October. Derived from the Latin name for “eight,” October
use to be the eighth month of the year. The Ancient
Romans, by decree of Julius Caesar in 46 BC, implemented
the Julian calendar to give order to the chaos and
October was number eight. That calendar system lasted
until 1582 when Pope Gregory XIII introduced the Gregorian
Calendar and shifted October to its current arrangement.
This Gregorian calendar provided for a 365-day year and
a leap year every four years. It differs from the solar
year (roughly 365 ¼ days long) by a mere 26 seconds – accurate
enough for most timekeepers.
let us put Gregory and Caesar aside.
I have always been a “fallaphilic” – someone
who loves the seasonal period between summer and winter.
Even as a kid I never minded raking the endless piles
of leaves at our New England home because the air was
so crisp and pure I thought it could be bottled. I loved
the mosaics of color produced by the maple, oak, walnut,
and locust leaves as they were piled high into mounds.
I loved the lure of a north wind or the reminder of summer
on a warm day. I loved the thin veil that existed between
the seasons and the spirit world as October waned into
October was a time of harvest as we picked the last vegetables
from the garden before the killing frosts came. We cut
firewood and built walls of split logs outside our kitchen
door. We visited the apple and pumpkin farms, drinking
the sweet, tart juice or picking out the orange globes
to adorn our doorsteps. We hunkered inside whenever the
storms would bring chilly winds and leadlike raindrops.
twenty years later, and twenty years ago, I
came to love October for another reason. I
was working for the National Park Service back
then as a seasonal ranger. The end of September
or early October meant that the season was
nearly over and that the last day of work were
Not that I minded because I knew that October in the
Canyon Country was an excellent time to be out hiking
trails or floating the river. My wife and I would take
extended trips into the backcountry lasting one or two
weeks long. Sometimes we would do these trips back-to-back,
ignoring the lure of society for the magic of the canyons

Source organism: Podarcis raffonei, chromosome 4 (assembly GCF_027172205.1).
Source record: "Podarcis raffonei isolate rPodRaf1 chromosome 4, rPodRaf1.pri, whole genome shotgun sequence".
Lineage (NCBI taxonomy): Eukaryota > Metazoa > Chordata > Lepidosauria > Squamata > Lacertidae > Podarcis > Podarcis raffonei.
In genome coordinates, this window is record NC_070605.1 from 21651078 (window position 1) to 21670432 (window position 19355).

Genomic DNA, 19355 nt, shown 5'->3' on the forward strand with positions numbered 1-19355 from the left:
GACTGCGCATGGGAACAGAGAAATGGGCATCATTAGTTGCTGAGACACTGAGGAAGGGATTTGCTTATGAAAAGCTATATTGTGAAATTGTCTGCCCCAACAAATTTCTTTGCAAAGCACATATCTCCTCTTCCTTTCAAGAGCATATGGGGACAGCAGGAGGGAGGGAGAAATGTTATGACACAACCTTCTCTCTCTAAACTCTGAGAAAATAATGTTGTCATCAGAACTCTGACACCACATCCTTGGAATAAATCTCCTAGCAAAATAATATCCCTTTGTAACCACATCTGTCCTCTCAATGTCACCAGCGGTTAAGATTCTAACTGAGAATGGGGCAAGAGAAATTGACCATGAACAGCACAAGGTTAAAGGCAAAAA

and the clarity of desert skies.
might think that the face of unemployment did
not look favorably upon us. We didn’t
care. We had no responsibilities, only a Post
Office box forwarding address and a desire
to be out on the land.
When I turned thirty, we spent twenty-eight days in Salt
Creek down in the Needles District. That was before Backcountry
Management Plans and assigned campsites. We spent our
days wandering up side canyons and found hidden places.
We tracked Outward Bound groups learning their high routes
and ways to drop into other canyons. We listened to herds
of deer thunder by in the night spooked by some unseen
predator. We turned into lounge lizards and pack rats,
hoarding our food to stay out longer in the backcountry.
Now that was an October to remember.
Today, everything is different. Although I still love
the fall, space and time separate me from my beloved
Canyon Country. Our circumstances and situation is very,
very different than twenty years ago. Though I only need
to close my eyes to be back, my soul longs for deserted
canyons and golden cottonwoods.
the time being I will have to be satisfied
to look at old photographs, talk to friends
about the current weather, and dream of sandstone
and sunshine. Though I still have time, I feel
the warm breath of my fiftieth birthday on
the back of my neck.
The tradition in my family is to have a reunion, a party
to celebrate the day. When asked where I’d like
to meet I start naming canyons and rivers, natural bridges
and stone arches, multiple permits and logistics.
They say history often repeats itself; in my case, that
is something to look forward to one of these upcoming “Eighth